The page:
The earth is a poor conductor. Its impedance varies considerably with soil type, moisture content, and temperature. It cannot reliably provide the necessary low impedance ground path. Therefore, metallic conductors must be used.

Equipment grounding

All exposed noncurrent-carrying conductors, including raceways, conduit, fit- tings, and enclosures, must be grounded. Equipment grounding conductors can be wires, metallic conduit, electrical tubing, or listed flexible conduit with approved fittings. All wire terminations must be an approved mechanical type or welded. Grounding conductors are sized initially according to NEC Table 250-122, based on the overcurrent protection rating of the circuit. They need to be increased above these sizes, if the circuit conductors are increased from their standard sizes (to reduce voltage drop, for example), by the same area ratio as the circuit conductors.

A grounding conductor should always run together with the other conductors for the circuit that it protects, since the magnetic interaction between the conductors results in lower impedance. While conduit or metallic tubing can be used as the grounding conductor, it produces a higher impedance circuit and is less reliable than wires, due to poorer conductivity and threaded connections. Copper wires should be used for grounding whenever possible.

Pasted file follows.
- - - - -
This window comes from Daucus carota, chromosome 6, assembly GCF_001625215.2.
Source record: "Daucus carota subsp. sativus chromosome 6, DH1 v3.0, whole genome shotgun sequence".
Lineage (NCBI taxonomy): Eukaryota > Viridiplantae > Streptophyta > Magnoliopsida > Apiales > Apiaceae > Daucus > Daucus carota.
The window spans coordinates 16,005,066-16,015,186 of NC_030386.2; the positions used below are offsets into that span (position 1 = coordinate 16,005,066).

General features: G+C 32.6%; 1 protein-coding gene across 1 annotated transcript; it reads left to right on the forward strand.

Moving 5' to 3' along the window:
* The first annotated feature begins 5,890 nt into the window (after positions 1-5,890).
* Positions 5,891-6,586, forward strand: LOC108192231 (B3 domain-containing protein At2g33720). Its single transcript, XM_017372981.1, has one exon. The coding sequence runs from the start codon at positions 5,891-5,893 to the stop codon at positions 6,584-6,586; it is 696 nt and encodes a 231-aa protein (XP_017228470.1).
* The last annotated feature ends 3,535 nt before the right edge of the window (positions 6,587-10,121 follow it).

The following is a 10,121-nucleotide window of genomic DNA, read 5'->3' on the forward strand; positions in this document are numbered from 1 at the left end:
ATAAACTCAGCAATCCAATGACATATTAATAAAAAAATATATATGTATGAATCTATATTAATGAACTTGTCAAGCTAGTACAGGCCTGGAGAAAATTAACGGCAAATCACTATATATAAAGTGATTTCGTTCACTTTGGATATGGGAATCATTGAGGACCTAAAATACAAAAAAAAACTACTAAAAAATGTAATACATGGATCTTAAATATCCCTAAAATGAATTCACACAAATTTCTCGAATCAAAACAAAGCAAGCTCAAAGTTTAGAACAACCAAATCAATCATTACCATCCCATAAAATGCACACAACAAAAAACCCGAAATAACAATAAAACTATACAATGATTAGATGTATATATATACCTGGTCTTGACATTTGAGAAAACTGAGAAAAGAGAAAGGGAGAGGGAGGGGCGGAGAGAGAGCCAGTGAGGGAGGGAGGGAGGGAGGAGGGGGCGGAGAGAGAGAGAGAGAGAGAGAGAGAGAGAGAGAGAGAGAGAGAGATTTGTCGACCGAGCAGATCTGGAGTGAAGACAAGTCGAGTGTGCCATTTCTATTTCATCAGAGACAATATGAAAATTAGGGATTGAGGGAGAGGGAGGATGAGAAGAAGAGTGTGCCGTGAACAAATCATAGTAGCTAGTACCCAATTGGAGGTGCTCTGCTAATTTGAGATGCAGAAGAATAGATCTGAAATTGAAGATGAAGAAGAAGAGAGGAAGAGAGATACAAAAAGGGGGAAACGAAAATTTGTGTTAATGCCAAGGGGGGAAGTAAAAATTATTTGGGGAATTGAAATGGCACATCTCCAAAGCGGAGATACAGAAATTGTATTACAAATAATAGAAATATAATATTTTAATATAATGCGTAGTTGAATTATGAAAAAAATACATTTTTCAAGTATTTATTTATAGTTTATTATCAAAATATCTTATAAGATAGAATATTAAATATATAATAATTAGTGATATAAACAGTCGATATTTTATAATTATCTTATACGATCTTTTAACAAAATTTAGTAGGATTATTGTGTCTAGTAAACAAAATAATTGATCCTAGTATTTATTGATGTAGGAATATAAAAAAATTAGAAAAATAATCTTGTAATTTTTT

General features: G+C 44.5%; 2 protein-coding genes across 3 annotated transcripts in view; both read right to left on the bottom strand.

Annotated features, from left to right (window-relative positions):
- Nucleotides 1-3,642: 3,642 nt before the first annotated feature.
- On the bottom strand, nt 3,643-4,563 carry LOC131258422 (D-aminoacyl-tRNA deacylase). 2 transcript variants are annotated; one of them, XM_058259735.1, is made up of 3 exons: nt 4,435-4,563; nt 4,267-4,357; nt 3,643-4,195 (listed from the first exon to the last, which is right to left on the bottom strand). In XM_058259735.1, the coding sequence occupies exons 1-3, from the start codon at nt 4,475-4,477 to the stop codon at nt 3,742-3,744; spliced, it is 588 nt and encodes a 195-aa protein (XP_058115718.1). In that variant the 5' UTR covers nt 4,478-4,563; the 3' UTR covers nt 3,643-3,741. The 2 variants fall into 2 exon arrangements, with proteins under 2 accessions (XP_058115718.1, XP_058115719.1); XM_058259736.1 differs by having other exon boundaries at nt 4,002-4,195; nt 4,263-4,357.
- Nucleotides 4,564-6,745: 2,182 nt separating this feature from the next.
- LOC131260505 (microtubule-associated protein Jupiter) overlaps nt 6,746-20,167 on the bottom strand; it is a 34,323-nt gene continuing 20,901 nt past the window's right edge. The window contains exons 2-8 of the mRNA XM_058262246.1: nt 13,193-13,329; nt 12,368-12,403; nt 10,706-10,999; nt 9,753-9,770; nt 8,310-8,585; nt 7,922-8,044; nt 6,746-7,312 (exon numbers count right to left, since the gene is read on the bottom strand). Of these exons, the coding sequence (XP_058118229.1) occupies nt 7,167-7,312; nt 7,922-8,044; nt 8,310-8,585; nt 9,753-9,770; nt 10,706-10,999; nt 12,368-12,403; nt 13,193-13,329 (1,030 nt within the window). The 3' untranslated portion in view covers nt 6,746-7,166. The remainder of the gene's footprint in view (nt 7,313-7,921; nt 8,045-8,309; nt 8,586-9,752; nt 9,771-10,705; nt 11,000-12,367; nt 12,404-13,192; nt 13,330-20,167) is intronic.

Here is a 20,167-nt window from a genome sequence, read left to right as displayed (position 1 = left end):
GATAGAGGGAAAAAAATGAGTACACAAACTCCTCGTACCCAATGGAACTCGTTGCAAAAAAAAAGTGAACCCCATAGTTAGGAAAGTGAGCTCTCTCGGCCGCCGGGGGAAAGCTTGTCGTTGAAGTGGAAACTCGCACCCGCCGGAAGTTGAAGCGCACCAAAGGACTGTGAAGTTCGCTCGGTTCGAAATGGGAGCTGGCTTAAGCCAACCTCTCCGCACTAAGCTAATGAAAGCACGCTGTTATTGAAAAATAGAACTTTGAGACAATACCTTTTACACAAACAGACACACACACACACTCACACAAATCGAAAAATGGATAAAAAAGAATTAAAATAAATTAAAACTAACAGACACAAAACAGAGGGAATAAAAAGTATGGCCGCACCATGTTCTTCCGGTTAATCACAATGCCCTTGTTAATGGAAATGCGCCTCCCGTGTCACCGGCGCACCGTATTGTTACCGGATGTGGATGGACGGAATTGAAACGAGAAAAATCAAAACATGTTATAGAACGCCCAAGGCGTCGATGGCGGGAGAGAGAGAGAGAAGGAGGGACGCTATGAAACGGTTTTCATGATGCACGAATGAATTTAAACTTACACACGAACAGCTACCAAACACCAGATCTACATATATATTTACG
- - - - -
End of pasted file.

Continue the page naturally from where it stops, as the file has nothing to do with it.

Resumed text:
Bonding jumpers are used to ensure a solid electrical connection between individual conductive parts, and may consist of wire, hardware, conduit, or fittings. All fittings that are relied upon for bonding must be approved for the application by a nationally recognized agency and marked as such, and must be installed properly.

Some specific bonding situations

- Nonmetallic conduit, fittings, or boxes would interrupt a grounding circuit through the conduit. A bonding jumper must be used around them to ensure that the individual pieces are electrically connected.

- Eccentric or concentric reducing knockouts on most existing boxes cannot carry fault current reliably, since the small tabs that connect them to the box will act as fuses and melt open. Bonding jumpers must be used between the conduit and the box. Some boxes are now available with approved reducing knockouts that do not require jumpers, and are marked to identify them as such.

- Paint and other nonconductive coatings prevent contact between an enclosure and fittings. Good contact must be obtained by scraping away the coating or by using approved fittings or bonding jumpers.

- Flexible conduit and fittings that are not approved for grounding purposes require a bonding jumper.

- Bonding requirements within factory supplied equipment are addressed by the manufacturer. Methods may include jumpers (Fig. 4), clean metal-to-metal contact, star washers to pierce nonconductive coatings, and grounding conductors in power cords. It is essential to replace these properly when maintaining or servicing the equipment.

Fig. 4